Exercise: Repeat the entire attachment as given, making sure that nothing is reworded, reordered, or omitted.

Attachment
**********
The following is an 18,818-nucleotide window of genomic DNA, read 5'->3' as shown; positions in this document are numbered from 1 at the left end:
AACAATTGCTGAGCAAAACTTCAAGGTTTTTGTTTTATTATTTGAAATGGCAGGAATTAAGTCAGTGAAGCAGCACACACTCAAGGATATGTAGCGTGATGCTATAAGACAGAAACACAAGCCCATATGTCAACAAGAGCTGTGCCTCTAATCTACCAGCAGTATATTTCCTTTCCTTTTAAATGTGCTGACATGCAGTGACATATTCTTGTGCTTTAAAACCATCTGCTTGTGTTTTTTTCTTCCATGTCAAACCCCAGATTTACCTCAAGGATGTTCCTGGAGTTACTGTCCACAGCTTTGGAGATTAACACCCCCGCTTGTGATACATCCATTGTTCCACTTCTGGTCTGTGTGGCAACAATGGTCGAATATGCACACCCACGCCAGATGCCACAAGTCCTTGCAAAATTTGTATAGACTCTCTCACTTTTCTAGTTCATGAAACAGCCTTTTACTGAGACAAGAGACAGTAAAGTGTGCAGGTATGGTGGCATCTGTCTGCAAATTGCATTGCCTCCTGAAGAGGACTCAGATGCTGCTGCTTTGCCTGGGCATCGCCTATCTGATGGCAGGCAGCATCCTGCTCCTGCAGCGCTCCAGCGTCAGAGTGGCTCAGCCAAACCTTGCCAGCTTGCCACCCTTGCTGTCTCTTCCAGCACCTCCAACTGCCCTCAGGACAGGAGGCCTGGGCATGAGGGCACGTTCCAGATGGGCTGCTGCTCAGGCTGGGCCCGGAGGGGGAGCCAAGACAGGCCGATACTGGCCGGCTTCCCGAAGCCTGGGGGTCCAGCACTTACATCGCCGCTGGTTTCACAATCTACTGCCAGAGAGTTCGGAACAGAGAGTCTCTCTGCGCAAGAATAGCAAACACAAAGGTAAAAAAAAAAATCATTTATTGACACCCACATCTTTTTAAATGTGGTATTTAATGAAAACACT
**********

The following is an 18,818-nucleotide window of genomic DNA, read 5'->3' as shown; positions in this document are numbered from 1 at the left end:
AACAATTGCTGAGCAAAACTTCAAGGTTTTTGTTTTATTATTTGAAATGGCAGGAATTAAGTCAGTGAAGCAGCACACACTCAAGGATATGTAGCGTGATGCTATAAGACAGAAACACAAGCCCATATGTCAACAAGAGCTGTGCCTCTAATCTACCAGCAGTATATTTCCTTTCCTTTTAAATGTGCTGACATGCAGTGACATATTCTTGTGCTTTAAAACCATCTGCTTGTGTTTTTTTCTTCCATGTCAAACCCCAGATTTACCTCAAGGATGTTCCTGGAGTTACTGTCCACAGCTTTGGAGATTAACACCCCCGCTTGTGATACATCCATTGTTCCACTTCTGGTCTGTGTGGCAACAATGGTCGAATATGCACACCCACGCCAGATGCCACAAGTCCTTGCAAAATTTGTATAGACTCTCTCACTTTTCTAGTTCATGAAACAGCCTTTTACTGAGACAAGAGACAGTAAAGTGTGCAGGTATGGTGGCATCTGTCTGCAAATTGCATTGCCTCCTGAAGAGGACTCAGATGCTGCTGCTTTGCCTGGGCATCGCCTATCTGATGGCAGGCAGCATCCTGCTCCTGCAGCGCTCCAGCGTCAGAGTGGCTCAGCCAAACCTTGCCAGCTTGCCACCCTTGCTGTCTCTTCCAGCACCTCCAACTGCCCTCAGGACAGGAGGCCTGGGCATGAGGGCACGTTCCAGATGGGCTGCTGCTCAGGCTGGGCCCGGAGGGGGAGCCAAGACAGGCCGATACTGGCCGGCTTCCCGAAGCCTGGGGGTCCAGCACTTACATCGCCGCTGGTTTCACAATCTACTGCCAGAGAGTTCGGAACAGAGAGTCTCTCTGCGCAAGAATAGCAAACACAAAGGTAAAAAAAAAAATCATTTATTGACACCCACATCTTTTTAAATGTGGTATTTAATGAAAACACT